A dentist will almost always recommend that you keep as many of your original teeth as possible, however, there are definitely situations where extraction is preferable. Many of these extractions are generally a result of severe tooth decay, overcrowding, or insufficient insurance coverage where the patient may only be able to afford the removal.
Dental Extraction Types
There are two different types of dental extraction:
- Simple extraction – The dentist does not need to cut into the gum line at all. The tooth has erupted normally and can be removed with minimal effort. Generally, you will receive local anesthetic for this process.
- Surgical extraction – This extraction happens when the tooth has either not erupted as it should have, or requires the dentist to remove bone or other structures to extract the tooth. This process will require heavier sedation to complete the process when compared to a simple extraction.
Dental extraction preparation
Even though dental extractions are generally very simple procedures, there are some preparations that you should go through. Much of this involves communication with your dentist on any vitamins, medications, allergies, or health conditions you may have. Even if it seems unrelated or unimportant you should alert your dentist as you may not be aware that it has an effect on the extraction.
If you have any of the following, definitely alert your dentist prior to extraction:
- A congenital heart defect
- Liver disease
- Thyroid disease
- Renal disease
- An artificial joint
- Damaged heart valves
- Adrenal disease
- An impaired immune system
- A history of bacterial endocarditis
Tooth Extraction Complications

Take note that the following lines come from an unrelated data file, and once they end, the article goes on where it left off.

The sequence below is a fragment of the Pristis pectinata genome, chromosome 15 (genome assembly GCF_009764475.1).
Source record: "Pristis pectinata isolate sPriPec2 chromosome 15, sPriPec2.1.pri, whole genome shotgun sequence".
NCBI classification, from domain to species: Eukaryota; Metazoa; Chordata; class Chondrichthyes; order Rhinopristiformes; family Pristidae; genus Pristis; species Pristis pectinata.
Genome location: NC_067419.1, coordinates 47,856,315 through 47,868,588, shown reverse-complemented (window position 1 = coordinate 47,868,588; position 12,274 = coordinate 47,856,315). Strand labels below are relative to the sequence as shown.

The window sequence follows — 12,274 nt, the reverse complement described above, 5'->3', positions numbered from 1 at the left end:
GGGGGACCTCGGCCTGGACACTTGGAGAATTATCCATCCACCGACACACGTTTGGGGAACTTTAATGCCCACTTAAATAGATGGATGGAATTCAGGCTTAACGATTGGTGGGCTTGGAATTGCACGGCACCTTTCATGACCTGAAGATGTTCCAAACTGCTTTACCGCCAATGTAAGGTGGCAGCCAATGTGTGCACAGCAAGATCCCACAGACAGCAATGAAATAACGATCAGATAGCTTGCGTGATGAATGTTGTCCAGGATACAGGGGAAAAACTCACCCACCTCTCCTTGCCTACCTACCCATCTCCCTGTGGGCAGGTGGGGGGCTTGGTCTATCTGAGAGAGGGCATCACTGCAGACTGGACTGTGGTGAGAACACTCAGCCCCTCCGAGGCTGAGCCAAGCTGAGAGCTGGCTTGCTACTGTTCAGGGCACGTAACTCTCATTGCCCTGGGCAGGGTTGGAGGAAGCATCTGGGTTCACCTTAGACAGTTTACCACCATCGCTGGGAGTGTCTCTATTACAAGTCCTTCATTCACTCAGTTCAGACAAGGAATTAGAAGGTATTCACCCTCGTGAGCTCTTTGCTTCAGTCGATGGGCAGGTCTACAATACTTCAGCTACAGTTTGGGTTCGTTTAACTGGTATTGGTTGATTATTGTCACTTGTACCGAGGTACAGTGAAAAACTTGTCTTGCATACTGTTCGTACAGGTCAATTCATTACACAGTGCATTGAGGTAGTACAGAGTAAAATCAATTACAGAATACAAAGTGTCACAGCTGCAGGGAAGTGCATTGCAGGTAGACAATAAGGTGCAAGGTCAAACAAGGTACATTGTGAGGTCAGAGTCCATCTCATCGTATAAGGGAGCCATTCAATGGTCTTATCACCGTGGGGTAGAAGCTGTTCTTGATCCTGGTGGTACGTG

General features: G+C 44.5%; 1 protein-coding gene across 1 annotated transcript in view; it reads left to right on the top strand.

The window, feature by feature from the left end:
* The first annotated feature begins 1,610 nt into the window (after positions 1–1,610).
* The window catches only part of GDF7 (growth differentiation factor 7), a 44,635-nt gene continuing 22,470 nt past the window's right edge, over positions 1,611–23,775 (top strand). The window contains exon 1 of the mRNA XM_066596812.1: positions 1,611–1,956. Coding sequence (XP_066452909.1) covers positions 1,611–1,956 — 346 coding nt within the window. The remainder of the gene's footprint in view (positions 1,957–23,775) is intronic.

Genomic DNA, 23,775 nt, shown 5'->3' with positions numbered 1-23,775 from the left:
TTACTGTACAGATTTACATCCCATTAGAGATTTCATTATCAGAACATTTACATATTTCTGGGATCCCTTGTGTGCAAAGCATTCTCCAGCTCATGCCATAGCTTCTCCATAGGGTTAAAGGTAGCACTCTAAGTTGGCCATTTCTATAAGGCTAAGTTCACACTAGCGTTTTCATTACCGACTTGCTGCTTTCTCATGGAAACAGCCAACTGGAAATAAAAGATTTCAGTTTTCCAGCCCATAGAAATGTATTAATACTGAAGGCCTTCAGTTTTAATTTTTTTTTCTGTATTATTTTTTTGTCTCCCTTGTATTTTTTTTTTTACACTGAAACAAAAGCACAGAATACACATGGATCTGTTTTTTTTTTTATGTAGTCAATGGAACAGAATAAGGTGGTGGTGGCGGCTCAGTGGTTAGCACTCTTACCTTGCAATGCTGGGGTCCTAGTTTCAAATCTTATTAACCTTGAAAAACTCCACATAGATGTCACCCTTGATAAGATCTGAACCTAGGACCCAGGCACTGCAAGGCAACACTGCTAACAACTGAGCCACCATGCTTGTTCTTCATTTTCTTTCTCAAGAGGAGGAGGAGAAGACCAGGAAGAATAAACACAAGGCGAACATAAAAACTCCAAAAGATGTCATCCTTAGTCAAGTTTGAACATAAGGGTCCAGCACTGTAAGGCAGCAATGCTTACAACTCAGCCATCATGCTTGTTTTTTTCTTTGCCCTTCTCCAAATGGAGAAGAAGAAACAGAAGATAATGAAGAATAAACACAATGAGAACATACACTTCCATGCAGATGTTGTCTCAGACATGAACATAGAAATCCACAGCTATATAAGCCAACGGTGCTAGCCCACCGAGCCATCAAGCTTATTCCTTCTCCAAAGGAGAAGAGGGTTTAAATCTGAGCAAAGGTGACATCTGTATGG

Tooth extraction is generally a pretty safe procedure, there are a few things that can happen however, here they are:
- Dry socket
- Bleeding lasting longer than 12 hours
- Severe fever and chills
- Nausea or vomiting
- Chest pain and/or shortness of breath
- Local swelling and redness
If you happen to notice any of these symptoms occurring after your extraction, you should immediately call your dentist to inform them.
Tooth Extraction Aftercare
- Cold compress – Reduce swelling by applying an ice pack, or another cold object against the site i.e. frozen bag of vegetables. Do this for 10 minutes at a time.
- Gauze pad – After the extraction, a gauze pad will be used to help control the bleeding, apply adequate pressure to the pad over the affected area.
- Prescribed medications – If the dentist tells you to take any medications, take them as prescribed until you have no more left to take.
- Rest completely – Extraction requires healing, rest for the next 24-48 hours to ensure the body has adequate strength to heal.
- Don’t use a straw – The sucking action from using a straw can dislodge a blood clot.
- Don’t smoke or use tobacco products – Same as a straw, smoking can dislodge the blood clot, and tobacco can potentially cause infection on the open site.
- No rinsing – Don’t swish fluid around your mouth to avoid added pressure on the blood clot. If you need to remove fluid, spit, but do so carefully.
- Soft food diet – Avoid pressure by eating soft foods such as yogurt, ice cream, smoothies, etc.
- After 24 hours rinsing – After the initial 24 hours have passed, add a teaspoon of salt to a glass of water and rinse it gently around your mouth (salt is antimicrobial).
Frequently Asked Questions
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Be very careful during the first 24-48 hours after extraction, lots of rest and minimal physical stress. Recovery will generally take a 1-3 weeks at the latest.
Yes, extraction with out sedation would be painful. Dentists try to minimize as much discomfort as possible.
Yes, even surgical extractions will only take one sitting.